Sore winners and the sidelining of a shared reality

Sore winners and the sidelining of a shared reality

Right-wing media’s selective empathy can create disastrous long-term effects on the political climate.

Blog ››› ››› PARKER MOLLOY


Melissa Joskow / Media Matters

Even though their party has control over the presidency, both chambers of Congress, and a 5-4 majority on the Supreme Court for the foreseeable future, conservative media paint a perpetually dire picture of their movement. Viewers and listeners are bombarded with messages signifying conservatives’ role as scrappy underdogs whose successes come in spite of a system rigged against them.

Looking to a recent example, conservative commentators Diamond & Silk (Lynette Hardaway and Rochelle Richardson) have spent the better part of 2018 claiming that Facebook has discriminated against them for their political leanings. What actually happened was that Facebook had briefly marked the duo’s page as violating the company’s then-new monetization policy. Though their page was quickly restored, the narrative had already taken hold: Facebook hated conservatives. In the coming months, the two testified before a House committee about their experience of being persecuted for their political beliefs by a tech company out of control and were given plenty of airtime by Fox News.

Did it matter that there wasn’t an ounce of truth to their claim? Apparently not. It worked, marking the second time since 2016 that Facebook caved under easily debunked claims of anti-conservative bias.This time around, Facebook created a task force headed by then-former Arizona Sen. Jon Kyl (he would later return to the Senate to serve out the remainder of John McCain’s term) to study the issue, inviting zero left-of-center groups or individuals.

Yes, publishers saw a pretty massive drop in referral traffic coming from Facebook as a result of changes to its algorithm -- overall, traffic is down nearly 50 percent in the past two years -- but that’s been an across-the-board change, not a targeted decline on the basis of political ideology. In fact, data show that conservative sites are still performing quite well. In September, Fox News ranked as the largest U.S.-based publisher on Facebook (based on likes, shares, comments, and reactions to stories). CNN, The New York Times, and HuffPost took the next three spots, followed by The Daily Wire, The Washington Post, and Breitbart News.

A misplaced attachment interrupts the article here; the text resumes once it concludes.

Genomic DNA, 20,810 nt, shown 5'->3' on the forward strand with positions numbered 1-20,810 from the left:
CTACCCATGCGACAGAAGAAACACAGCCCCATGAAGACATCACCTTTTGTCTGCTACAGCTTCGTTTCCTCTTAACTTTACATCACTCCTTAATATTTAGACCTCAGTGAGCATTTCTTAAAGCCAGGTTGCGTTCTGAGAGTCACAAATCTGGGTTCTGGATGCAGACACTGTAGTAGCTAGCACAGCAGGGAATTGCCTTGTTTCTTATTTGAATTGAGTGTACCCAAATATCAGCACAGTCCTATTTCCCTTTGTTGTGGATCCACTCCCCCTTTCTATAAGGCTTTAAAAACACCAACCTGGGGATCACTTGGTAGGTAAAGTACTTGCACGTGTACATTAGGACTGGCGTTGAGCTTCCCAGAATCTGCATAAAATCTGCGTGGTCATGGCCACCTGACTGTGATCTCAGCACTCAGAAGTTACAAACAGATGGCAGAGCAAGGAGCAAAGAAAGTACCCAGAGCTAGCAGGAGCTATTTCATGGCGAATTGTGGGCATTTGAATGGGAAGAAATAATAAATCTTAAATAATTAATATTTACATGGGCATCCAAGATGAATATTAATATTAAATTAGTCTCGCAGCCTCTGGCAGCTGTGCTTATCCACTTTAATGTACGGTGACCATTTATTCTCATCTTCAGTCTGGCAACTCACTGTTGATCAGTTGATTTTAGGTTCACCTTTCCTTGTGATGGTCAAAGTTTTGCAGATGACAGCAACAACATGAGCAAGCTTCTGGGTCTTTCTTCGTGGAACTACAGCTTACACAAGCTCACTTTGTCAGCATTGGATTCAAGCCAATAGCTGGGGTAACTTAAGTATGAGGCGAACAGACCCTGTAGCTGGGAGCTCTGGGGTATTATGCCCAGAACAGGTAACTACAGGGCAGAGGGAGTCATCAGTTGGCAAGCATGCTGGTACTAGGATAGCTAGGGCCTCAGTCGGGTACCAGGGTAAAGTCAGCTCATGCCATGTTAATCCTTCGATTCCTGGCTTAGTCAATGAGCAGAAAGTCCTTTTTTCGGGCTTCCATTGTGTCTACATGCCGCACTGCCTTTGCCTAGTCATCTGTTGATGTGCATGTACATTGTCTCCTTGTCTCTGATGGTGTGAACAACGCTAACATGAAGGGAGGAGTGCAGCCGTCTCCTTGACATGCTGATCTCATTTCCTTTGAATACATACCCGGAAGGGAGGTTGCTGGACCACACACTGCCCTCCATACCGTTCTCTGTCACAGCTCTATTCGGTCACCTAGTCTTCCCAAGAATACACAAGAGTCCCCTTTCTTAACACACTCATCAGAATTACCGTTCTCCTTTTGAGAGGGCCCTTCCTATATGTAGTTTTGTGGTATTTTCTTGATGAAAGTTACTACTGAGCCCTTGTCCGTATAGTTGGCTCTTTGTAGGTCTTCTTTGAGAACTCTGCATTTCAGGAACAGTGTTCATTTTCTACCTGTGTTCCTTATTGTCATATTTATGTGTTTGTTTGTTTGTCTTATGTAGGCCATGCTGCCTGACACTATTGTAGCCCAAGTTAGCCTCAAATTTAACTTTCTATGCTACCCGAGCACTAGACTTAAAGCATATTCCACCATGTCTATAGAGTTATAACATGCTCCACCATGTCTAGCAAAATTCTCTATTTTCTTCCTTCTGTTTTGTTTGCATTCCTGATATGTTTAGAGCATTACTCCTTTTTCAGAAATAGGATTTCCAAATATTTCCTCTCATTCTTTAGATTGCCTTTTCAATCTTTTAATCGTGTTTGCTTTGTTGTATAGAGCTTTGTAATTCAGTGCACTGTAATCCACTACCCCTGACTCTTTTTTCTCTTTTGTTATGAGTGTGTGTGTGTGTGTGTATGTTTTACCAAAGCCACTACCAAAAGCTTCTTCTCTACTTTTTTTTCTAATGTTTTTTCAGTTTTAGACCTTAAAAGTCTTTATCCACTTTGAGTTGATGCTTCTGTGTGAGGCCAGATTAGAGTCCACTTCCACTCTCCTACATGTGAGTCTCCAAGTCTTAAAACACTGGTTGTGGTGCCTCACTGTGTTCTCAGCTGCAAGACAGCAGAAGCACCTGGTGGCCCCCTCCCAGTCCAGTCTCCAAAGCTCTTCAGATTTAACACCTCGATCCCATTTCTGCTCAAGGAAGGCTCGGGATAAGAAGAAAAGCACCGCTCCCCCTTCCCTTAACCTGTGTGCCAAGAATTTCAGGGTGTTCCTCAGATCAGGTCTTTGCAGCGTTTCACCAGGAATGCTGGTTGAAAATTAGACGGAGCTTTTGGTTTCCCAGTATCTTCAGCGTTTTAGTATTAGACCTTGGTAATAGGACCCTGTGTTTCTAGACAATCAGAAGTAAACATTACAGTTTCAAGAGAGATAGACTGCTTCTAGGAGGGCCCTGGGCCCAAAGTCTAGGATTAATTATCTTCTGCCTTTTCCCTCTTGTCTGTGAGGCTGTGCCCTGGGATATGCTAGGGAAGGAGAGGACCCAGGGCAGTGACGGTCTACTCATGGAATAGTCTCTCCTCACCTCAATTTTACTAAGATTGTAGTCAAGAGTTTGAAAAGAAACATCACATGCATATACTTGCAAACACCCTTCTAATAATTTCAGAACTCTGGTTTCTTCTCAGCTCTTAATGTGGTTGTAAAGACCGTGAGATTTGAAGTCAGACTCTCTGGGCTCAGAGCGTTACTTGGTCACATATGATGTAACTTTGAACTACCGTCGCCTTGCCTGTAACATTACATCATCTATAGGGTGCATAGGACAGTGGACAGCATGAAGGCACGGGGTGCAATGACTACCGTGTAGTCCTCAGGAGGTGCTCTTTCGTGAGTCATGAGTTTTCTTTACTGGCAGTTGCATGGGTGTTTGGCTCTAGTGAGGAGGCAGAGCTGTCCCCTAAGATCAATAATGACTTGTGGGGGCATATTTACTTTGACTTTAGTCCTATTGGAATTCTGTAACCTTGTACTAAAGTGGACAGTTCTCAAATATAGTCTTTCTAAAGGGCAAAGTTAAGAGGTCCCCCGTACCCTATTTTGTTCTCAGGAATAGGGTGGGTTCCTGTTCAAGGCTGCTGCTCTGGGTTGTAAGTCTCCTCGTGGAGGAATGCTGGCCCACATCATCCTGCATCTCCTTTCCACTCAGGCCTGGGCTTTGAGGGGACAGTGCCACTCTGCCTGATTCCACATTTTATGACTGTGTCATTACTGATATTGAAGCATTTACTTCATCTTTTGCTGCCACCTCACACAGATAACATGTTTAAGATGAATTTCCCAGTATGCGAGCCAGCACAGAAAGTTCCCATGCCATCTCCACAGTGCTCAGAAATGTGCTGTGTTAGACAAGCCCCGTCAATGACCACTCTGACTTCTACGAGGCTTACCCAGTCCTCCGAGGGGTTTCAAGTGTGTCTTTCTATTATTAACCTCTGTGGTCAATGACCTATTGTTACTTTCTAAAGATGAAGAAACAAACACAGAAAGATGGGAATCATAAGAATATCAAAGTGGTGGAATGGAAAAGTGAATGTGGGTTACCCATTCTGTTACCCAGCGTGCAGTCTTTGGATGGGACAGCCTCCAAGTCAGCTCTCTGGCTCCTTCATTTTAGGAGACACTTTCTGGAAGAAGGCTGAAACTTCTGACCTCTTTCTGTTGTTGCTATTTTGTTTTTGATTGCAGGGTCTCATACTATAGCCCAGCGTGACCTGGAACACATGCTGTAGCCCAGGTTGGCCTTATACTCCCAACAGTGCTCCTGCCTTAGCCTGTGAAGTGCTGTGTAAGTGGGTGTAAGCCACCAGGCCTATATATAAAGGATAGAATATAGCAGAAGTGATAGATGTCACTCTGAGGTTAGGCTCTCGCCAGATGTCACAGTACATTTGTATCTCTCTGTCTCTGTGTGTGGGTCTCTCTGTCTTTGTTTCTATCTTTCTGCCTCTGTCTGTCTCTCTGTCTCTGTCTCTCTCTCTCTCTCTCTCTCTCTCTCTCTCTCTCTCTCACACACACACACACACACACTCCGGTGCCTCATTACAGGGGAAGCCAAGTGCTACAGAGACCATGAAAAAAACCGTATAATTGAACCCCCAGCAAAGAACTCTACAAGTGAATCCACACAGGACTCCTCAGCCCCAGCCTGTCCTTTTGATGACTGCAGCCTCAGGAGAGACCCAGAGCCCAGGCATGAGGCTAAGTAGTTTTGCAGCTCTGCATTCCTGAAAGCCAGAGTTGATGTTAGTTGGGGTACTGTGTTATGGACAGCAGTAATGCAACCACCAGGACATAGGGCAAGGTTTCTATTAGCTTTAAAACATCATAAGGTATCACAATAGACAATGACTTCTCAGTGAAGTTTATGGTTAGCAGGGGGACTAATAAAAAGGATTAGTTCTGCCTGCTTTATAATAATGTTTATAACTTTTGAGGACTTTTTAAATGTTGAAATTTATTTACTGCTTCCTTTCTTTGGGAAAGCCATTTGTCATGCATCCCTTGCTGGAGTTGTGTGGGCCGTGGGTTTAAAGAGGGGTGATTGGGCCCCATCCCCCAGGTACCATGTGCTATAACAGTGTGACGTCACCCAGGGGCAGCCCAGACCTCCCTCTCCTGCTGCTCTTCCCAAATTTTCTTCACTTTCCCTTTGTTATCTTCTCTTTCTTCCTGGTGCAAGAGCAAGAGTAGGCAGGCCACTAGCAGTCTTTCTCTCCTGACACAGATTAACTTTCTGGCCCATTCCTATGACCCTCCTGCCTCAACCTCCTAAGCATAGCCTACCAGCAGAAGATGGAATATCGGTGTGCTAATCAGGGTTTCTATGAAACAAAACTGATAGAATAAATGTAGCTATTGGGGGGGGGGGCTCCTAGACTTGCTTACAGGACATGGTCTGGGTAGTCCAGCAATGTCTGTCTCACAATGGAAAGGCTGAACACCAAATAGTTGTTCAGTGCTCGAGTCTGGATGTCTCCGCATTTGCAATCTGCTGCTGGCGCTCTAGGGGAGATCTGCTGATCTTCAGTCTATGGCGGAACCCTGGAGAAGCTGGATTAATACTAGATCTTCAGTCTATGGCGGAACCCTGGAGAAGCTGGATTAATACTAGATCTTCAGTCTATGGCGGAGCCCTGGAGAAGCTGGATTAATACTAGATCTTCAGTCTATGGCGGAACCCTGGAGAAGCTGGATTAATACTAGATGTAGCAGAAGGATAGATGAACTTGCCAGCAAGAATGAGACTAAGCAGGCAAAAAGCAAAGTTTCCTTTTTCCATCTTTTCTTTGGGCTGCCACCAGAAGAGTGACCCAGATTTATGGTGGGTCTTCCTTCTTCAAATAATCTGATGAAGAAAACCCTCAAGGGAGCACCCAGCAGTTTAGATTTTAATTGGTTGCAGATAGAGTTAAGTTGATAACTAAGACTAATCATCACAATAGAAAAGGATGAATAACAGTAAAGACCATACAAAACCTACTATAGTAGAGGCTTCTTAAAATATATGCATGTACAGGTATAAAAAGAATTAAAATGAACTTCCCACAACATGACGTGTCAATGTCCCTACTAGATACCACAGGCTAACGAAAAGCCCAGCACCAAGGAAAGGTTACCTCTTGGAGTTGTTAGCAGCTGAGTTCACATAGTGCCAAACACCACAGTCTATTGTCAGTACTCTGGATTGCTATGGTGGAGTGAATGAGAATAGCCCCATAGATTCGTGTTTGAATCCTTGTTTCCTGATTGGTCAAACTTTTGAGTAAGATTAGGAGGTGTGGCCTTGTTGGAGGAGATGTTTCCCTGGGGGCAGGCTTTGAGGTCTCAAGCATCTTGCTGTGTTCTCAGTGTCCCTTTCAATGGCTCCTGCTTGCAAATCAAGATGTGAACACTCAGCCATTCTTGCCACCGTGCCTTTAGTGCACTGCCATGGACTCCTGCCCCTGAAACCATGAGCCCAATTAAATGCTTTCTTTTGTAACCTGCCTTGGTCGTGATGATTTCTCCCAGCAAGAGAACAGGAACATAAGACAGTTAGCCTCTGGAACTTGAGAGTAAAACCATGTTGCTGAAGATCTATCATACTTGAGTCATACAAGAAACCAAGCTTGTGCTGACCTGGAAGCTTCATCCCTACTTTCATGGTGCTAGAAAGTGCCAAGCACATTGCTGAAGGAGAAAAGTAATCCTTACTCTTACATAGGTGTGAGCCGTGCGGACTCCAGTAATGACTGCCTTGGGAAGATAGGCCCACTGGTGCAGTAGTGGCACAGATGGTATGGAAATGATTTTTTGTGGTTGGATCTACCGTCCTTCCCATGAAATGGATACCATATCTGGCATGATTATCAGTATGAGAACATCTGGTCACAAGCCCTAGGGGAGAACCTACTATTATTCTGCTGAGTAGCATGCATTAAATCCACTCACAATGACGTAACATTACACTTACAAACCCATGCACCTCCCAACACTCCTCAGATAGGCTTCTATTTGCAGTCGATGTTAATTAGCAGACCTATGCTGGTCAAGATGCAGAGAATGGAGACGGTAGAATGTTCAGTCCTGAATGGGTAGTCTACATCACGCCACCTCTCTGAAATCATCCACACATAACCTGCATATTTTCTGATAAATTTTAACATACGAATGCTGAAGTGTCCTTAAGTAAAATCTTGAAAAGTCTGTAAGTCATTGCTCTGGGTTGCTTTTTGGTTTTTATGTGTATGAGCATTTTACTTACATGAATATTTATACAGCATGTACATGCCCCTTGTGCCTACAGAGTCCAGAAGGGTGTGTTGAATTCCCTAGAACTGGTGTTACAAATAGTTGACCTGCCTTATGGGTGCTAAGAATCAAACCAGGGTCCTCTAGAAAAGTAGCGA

If the story isn't true, then why push it so hard? Because without that underdog status, the anger that fuels conservative media wouldn't exist.

There’s a reason why stories of anti-conservative bias, whether real or not, get played up a whole lot across conservative media. By reinforcing the audience’s idea that they are part of an oppressed minority on the precipice of being wiped out of existence, media can sidestep questions about how effective their party’s actual policies are at improving their lives. A great example of this has been the nonstop hype around a caravan of migrants making its way through Central America and Mexico. There’s no policy, just fear -- which is exactly what the Fox News midterm strategy happens to be.

On Monday, the Twitter account for Fox News’ Fox & Friends First shared the story of a Twitter user going by the name @RealFrankFromFL:

First politicians, now Americans! A man is now claiming that he was denied service at a restaurant just for wearing a Trump t-shirt. Do you think Americans are tired of the Left’s mob mentality & tactics like this?